One other thing — there is less capsaicin in an unripe pepper.  As a pepper ripens, the capsaicin concentrates more.  So eating the peppers while they are in their green state (or whatever color their unripe state is) will also help reduce the burn.

Conversely, waiting until the hot peppers are ripe will increase the heat!

Looking for Some Hot Stuff?

I mentioned above that you’ll mostly find capsaicin in the seeds and the placental membrane.  However, for the true hot peppers (those marketed as being hot), you’ll also find it in the “meat” of the pepper.  And on the outside of the peppers as well.

For example, if you’re picking habaneros, scotch bonnets or any of the super-hots, you’re well advised to wear disposable gloves while doing so.  You probably also want to plant the really hot peppers in a corner of the garden where you won’t easily brush up against them.  The capsaicin on the exterior of the pepper can transfer to your clothing, and from your clothing to somewhere sensitive.

Been there, done that, it’s not comfortable.  But I can’t deny that really hot peppers are super-fun to grow (carefully, LOL)!

What Kind of Soil Do Peppers Like?

So what kind of soil do peppers like?  Glad you asked, because the soil you use for planting your peppers has a lot to do with how they grow.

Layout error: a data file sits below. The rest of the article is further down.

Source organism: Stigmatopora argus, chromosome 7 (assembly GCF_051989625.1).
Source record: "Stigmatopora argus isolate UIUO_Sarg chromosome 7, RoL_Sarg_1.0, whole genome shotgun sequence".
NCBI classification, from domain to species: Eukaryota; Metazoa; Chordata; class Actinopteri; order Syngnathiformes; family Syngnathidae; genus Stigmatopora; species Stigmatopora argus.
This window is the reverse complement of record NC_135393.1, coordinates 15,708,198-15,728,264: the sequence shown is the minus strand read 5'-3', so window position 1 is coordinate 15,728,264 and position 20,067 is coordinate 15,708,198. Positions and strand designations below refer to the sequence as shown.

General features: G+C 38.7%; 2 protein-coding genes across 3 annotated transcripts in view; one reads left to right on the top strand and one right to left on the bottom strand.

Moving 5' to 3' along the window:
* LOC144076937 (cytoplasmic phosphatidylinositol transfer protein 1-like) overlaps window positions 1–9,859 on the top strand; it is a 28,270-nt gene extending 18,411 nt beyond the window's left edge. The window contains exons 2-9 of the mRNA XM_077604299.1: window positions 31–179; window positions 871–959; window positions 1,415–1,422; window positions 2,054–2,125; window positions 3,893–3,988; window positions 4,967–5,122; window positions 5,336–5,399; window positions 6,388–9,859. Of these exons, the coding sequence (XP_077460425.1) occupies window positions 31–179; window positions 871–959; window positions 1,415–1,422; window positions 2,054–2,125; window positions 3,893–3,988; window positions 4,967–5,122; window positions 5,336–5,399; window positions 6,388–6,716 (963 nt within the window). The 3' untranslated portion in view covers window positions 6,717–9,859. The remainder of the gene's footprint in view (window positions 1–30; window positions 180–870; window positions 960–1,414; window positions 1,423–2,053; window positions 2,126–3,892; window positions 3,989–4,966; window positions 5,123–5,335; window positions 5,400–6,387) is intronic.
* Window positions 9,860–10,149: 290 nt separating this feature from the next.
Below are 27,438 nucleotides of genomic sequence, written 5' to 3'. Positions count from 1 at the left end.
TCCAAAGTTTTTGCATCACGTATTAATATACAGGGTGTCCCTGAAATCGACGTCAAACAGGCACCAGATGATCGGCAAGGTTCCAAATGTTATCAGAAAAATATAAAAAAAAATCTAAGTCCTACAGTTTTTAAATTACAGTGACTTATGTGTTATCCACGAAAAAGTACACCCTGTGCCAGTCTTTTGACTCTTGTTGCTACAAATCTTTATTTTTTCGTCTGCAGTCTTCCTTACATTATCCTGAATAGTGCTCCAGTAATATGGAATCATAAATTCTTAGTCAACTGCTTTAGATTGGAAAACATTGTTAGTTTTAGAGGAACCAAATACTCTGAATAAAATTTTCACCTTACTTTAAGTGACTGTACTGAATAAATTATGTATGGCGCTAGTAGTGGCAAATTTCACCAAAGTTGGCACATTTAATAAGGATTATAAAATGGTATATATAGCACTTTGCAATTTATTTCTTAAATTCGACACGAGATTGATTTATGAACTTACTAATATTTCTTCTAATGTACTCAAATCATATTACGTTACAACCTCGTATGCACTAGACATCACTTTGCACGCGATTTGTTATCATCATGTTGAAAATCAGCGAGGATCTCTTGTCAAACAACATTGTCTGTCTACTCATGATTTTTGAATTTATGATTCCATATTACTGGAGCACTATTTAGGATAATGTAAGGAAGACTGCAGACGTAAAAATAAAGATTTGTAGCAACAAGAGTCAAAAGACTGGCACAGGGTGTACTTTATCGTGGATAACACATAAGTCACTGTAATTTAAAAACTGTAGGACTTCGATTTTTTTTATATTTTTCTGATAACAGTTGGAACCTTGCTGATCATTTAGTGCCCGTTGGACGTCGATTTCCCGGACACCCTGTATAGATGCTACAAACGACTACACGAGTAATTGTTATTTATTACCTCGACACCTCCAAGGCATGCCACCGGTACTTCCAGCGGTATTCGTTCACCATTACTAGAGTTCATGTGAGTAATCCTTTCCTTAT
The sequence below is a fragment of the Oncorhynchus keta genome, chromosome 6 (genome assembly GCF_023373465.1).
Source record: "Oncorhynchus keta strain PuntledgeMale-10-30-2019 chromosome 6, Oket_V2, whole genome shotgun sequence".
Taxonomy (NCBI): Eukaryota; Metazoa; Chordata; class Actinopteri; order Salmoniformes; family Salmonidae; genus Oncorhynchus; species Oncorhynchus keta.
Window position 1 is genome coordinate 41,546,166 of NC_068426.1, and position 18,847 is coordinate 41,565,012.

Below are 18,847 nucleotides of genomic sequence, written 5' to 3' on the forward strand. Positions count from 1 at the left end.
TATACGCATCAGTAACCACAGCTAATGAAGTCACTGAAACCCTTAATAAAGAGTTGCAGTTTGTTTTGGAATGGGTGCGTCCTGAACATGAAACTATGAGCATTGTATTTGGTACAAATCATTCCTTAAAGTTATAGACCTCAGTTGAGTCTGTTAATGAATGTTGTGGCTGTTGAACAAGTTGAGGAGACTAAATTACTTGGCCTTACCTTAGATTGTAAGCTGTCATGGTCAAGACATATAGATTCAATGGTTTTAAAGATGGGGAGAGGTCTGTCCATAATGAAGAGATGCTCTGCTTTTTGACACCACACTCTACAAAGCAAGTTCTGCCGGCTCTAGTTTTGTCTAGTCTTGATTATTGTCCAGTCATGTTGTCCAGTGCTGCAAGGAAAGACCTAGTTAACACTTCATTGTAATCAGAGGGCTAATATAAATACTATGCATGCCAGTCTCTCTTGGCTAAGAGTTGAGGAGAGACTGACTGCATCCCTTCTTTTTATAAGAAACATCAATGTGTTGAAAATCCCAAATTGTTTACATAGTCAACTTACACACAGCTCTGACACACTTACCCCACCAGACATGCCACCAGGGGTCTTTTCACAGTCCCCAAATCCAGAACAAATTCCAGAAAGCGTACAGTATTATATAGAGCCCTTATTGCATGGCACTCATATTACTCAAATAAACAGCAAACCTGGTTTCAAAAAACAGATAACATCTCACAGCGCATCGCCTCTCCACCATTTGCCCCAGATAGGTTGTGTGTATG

Soil Types

There are three main soil types.  Different locations have different soils, so if you plan to plant your garden in the ground, you need to know what you have.

  • Sandy
  • Clay
  • Loam

If you want to know more about these soil types, here’s a post all about them.  But on to what the peppers like.

Peppers Like What Soil?

As you might guess, peppers like a balanced soil — not quite sandy, not quite clay.  But let’s think about that a little more.

Wild peppers originated in Central and South America, and the soils there are definitely more sandy than clay or loam — so it’s loose and well-draining.  But there are also peppers which grew in soils that were a bit richer, if they grew in a more jungle-ish area.  Still, the soil tended to be well-draining.

That is where peppers started; what about growing them in your garden?

How Does Your Garden Grow?

Wild peppers were in more sandy soil, but now our pepper plants are domesticated, and their needs have some changes.

Peppers still like well-draining soil, but not necessarily sandy.  They do like their nutrients, though, so not too well-draining — they just don’t like to constantly have wet feet.  Loose soil lets the new, small roots penetrate easily, in their search for nutrients and moisture.  The looseness also lets the roots breath a bit.

They also like their nutrients!  We’re growing peppers for production, or to be ornamental (which is production, if  you think about it).  They need nutrients in the form of fertilizer, whether it is organic, non-organic or a mix of both, to support their bounty.  Just remember not to over-fertilize.  (Here’s more information about organic fertilizers and fertilizing pepper plants.)

I’ve been mostly talking garden soil, but the same also applies to peppers grown in containers.  One extra thing to remember about containers is that they need drainage.  Make sure your planter has a hole for the water to drain out, or use a grow bag which lets the water drain without holes.